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- To: Multiple recipients of list BOOK_ARTS-L <BOOK_ARTS-L@xxxxxxxxxxxxxxxx>
- Subject: Leather dressing,
- From: Richard Minsky <minsky@xxxxxxxxxxxx>
- Date: Fri, 22 Nov 1996 12:00:46 -0500
- Message-id: <199611221700.JAA21164@SUL-Server-2.Stanford.EDU>
- Sender: "The Book Arts: binding, typography, collecting" <BOOK_ARTS-L@xxxxxxxxxxxxxxxx>
I copied the following from the DistList Archive at CoOL:
Angela Thompson (angela.thompson@xxxxxxxxxxxxxxxx)
20 Nov 96
Sent by Angela Thompson, National Gallery, London, on behalf on
Margaret Hey who is not on the List.
Wim Smit's contribution (Conservation DistList, Instance: 10:39,
October 16, 1996) gives me the opportunity to round out and link
together several of the experiences he reported.
In early 1971 (or perhaps later 1970) Christopher Clarkson and I
visited Dr. Ronald Reed (he of the book) in Leeds to discus
bookbinding skins and leather dressing.
He emphasized for us the great importance of water in giving
flexibility to skin (a concept not so well appreciated then as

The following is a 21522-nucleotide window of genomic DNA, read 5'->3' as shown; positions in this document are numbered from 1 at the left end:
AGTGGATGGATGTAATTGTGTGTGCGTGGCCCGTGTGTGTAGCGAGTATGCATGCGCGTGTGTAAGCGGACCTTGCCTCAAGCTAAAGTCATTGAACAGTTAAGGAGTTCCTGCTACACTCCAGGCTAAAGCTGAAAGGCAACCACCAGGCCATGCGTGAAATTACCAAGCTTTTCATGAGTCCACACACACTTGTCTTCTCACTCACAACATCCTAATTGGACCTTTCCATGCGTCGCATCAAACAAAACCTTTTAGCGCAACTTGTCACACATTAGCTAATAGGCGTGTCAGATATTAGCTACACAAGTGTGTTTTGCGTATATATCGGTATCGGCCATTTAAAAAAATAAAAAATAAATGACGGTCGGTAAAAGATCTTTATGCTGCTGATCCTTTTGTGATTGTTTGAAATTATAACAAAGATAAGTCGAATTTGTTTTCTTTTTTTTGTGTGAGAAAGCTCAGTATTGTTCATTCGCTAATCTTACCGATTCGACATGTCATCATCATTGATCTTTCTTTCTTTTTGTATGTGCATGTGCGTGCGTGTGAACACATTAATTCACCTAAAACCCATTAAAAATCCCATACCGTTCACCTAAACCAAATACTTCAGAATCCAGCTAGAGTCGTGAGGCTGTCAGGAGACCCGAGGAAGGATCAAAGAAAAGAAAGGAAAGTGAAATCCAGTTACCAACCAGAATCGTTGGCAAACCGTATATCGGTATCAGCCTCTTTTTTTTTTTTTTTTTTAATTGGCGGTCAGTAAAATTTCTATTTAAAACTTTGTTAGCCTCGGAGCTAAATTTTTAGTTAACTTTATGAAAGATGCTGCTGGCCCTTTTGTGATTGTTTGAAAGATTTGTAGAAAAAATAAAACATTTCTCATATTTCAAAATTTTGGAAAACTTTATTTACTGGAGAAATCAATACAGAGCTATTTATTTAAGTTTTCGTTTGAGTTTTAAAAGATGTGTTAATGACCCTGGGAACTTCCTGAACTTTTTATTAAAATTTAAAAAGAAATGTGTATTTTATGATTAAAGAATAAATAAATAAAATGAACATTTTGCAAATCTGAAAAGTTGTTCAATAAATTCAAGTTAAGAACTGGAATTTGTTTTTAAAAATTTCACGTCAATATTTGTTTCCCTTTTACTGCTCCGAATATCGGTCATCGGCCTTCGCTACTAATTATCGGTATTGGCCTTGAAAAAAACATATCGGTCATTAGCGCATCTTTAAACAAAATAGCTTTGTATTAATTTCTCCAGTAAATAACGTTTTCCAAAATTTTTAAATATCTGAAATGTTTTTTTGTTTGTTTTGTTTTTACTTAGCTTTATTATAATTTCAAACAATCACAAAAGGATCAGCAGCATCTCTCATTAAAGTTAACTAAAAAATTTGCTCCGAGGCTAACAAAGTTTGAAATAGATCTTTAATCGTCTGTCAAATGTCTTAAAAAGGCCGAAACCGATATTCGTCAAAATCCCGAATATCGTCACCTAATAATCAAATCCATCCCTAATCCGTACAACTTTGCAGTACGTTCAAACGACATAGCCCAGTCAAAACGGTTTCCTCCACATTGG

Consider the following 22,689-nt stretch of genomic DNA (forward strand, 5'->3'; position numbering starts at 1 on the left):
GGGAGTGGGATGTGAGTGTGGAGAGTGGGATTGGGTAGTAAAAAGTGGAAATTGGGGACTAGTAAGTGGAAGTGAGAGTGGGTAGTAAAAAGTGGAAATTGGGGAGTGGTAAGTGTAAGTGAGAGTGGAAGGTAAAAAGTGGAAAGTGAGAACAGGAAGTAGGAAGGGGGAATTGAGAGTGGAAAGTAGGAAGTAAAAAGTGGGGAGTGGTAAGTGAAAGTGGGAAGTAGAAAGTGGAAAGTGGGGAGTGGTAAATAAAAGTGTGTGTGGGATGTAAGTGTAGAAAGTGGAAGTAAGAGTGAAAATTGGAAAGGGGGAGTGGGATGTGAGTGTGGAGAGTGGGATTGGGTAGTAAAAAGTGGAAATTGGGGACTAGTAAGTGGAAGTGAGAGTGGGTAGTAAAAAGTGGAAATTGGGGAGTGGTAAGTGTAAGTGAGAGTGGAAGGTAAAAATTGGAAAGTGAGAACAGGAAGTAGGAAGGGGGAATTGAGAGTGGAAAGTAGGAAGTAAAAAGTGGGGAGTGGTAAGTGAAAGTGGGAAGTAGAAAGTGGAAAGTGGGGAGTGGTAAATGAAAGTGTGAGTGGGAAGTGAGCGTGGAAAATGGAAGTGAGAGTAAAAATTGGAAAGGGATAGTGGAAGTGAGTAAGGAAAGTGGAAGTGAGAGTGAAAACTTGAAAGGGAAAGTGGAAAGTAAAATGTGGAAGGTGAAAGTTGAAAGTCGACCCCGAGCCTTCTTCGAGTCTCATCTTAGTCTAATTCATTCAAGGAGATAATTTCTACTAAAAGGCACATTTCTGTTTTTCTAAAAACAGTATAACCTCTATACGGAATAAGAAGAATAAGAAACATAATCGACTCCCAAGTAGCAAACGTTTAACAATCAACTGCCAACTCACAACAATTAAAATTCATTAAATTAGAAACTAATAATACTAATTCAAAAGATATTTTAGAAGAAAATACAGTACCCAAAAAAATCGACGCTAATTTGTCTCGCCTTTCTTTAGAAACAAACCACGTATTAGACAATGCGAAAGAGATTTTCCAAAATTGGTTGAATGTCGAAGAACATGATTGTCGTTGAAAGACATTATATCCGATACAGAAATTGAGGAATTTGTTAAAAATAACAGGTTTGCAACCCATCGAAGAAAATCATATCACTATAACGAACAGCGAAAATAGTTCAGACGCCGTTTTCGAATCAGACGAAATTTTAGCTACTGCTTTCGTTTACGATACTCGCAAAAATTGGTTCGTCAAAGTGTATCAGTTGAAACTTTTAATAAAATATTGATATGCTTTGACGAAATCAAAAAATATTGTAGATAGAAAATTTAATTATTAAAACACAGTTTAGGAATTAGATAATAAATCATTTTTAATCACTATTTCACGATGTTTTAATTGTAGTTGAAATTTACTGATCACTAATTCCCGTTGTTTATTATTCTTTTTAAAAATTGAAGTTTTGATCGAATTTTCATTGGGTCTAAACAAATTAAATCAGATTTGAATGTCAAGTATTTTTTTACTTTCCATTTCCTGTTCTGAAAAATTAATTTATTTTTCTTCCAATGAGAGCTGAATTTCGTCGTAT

it is now, some 25 years later).
He explained that leather dressing served to lubricate the
fibres so that they move one over another more easily and would
also help to a) retain moisture within the skin structure, and
b) prevent or at least slow down the penetration of pollutants
from the atmosphere.
However, full benefit would only be obtained if some moisture
had been put back into the skin before applying any leather
dressing. Ron therefore advised that books should be kept in a
more humid environment before applying any dressing.
I don't think this information has ever appeared in print
although I have always subsequently taught it. It doesn't
contradict any of the individual pieces of information supplied
by Wim Smit but simply links them together while giving due
credit to the originator.
One other point--the disagreement over the value of leather
dressing stems from the time when mixtures contained potassium
lactate--a substance over which there was at one time
Again, Ron Reed explained that applying potassium lactate to an
acid (degraded) skin would release lactic acid. Like acetic
acid, lactic acid can swell collagen fibres and thereby make
them more vulnerable. However, unlike acetic acid, lactic acid
is not very volatile so that repeated applications of the
leather dressing would lead to a build-up of lactic acid--not a